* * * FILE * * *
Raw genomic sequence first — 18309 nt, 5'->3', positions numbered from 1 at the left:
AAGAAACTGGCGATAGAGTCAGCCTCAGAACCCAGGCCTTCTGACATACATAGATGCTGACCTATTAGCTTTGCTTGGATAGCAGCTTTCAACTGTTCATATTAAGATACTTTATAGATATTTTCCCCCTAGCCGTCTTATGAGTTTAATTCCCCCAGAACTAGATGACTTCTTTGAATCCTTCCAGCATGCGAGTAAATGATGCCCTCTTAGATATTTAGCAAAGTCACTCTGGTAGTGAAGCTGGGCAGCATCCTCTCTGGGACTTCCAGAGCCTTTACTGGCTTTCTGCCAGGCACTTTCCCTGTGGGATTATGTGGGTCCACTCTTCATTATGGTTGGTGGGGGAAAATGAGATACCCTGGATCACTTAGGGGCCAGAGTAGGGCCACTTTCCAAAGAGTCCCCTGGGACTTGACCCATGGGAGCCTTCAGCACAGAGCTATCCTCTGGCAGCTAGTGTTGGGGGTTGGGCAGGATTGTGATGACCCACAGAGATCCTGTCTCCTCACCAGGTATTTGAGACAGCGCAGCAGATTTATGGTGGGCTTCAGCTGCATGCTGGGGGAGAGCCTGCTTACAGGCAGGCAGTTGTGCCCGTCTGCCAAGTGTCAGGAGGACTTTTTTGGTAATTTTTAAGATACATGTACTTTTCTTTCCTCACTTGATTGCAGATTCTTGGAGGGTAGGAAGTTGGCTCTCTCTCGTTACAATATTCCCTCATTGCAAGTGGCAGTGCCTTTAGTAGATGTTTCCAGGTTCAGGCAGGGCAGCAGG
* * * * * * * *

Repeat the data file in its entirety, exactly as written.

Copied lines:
Raw genomic sequence first — 18309 nt, 5'->3', positions numbered from 1 at the left:
AAGAAACTGGCGATAGAGTCAGCCTCAGAACCCAGGCCTTCTGACATACATAGATGCTGACCTATTAGCTTTGCTTGGATAGCAGCTTTCAACTGTTCATATTAAGATACTTTATAGATATTTTCCCCCTAGCCGTCTTATGAGTTTAATTCCCCCAGAACTAGATGACTTCTTTGAATCCTTCCAGCATGCGAGTAAATGATGCCCTCTTAGATATTTAGCAAAGTCACTCTGGTAGTGAAGCTGGGCAGCATCCTCTCTGGGACTTCCAGAGCCTTTACTGGCTTTCTGCCAGGCACTTTCCCTGTGGGATTATGTGGGTCCACTCTTCATTATGGTTGGTGGGGGAAAATGAGATACCCTGGATCACTTAGGGGCCAGAGTAGGGCCACTTTCCAAAGAGTCCCCTGGGACTTGACCCATGGGAGCCTTCAGCACAGAGCTATCCTCTGGCAGCTAGTGTTGGGGGTTGGGCAGGATTGTGATGACCCACAGAGATCCTGTCTCCTCACCAGGTATTTGAGACAGCGCAGCAGATTTATGGTGGGCTTCAGCTGCATGCTGGGGGAGAGCCTGCTTACAGGCAGGCAGTTGTGCCCGTCTGCCAAGTGTCAGGAGGACTTTTTTGGTAATTTTTAAGATACATGTACTTTTCTTTCCTCACTTGATTGCAGATTCTTGGAGGGTAGGAAGTTGGCTCTCTCTCGTTACAATATTCCCTCATTGCAAGTGGCAGTGCCTTTAGTAGATGTTTCCAGGTTCAGGCAGGGCAGCAGG